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Dhani

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Dhani World Fusion Band

Dhani World Fusion Band

Dhani no longer perform together as a band, but their CD “Between Two”, released by Taal Productions can be bought as a digital download below. Click play button to listen.

Members of Dhani still perform together, performing Indian classical music.

Read Dhani reviews below.

 

 


Dhani were a UK based ‘fusion’ band of four musicians, collectively experienced in a wide range of musical forms. Musical styles, instruments and ideas from North Indian music ( Hindustani ), South Indian music ( Carnatic ), Jazz, Middle Eastern, African music and more find their way effortlessly into the Dhani mix, creating a beautiful and strangely natural journey which transcends the boundaries of genre, developing into an exciting, accessible fusion experience!
Tim Jones – vocals / guitars / mandola.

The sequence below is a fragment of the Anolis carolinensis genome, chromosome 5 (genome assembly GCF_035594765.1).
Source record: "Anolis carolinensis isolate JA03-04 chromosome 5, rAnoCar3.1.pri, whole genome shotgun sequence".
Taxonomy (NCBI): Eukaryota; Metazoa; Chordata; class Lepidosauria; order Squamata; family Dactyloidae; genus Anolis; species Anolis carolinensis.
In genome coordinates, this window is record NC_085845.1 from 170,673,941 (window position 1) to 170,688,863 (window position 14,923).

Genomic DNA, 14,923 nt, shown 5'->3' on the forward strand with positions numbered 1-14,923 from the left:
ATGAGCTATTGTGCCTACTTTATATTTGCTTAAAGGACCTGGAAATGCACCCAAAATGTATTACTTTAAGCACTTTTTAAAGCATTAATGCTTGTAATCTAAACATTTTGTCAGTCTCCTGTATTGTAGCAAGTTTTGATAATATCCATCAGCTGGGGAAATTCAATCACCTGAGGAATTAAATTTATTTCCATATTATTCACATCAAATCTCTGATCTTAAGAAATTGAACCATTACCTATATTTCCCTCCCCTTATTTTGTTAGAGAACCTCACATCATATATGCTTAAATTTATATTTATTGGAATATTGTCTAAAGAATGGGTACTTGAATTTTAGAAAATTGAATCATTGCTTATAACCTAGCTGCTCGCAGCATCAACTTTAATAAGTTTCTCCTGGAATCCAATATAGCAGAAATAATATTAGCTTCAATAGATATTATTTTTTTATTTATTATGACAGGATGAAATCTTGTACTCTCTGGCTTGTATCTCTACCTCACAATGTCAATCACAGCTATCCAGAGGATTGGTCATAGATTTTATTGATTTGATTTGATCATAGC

Ricky Romain – sitar. ( see Indian Classical )

Howard Harrison – guitars / wind / keyboards / percussion.

Jon Sterckx – tabla / percussion.

Dhani CD – Between Two – Play / Download Album below



Dhani Reviews: Below are reviews of the Dhani CD ‘Between Two’, reviews of Dhani performances and comments from audiences.

Dhani – Between Two CD Review from Musician magazine – The journal of the Musicians Union – Winter 2005.

Step into a world music of Indian and African flavours with pinches of modern jazz thrown into the recipe for good measure: Dhani boasts four musicians from differing backgrounds who all bring something special to this particular presentation. With vocals, guitar, mandola, sitar, keyboards, percussion and tabla taking their turns at the head, Between Two is perfect for creating an exotic atmosphere. Special mention should be made of the mesmerising, skilful playing on the title track and the band’s arrangement of Vathapi Ganapathim by Muthuswamy Dikshitar.


Review of Dhani CD& performance by Jelly Jazz 03 May 2005 – http://www.jellyjazz.com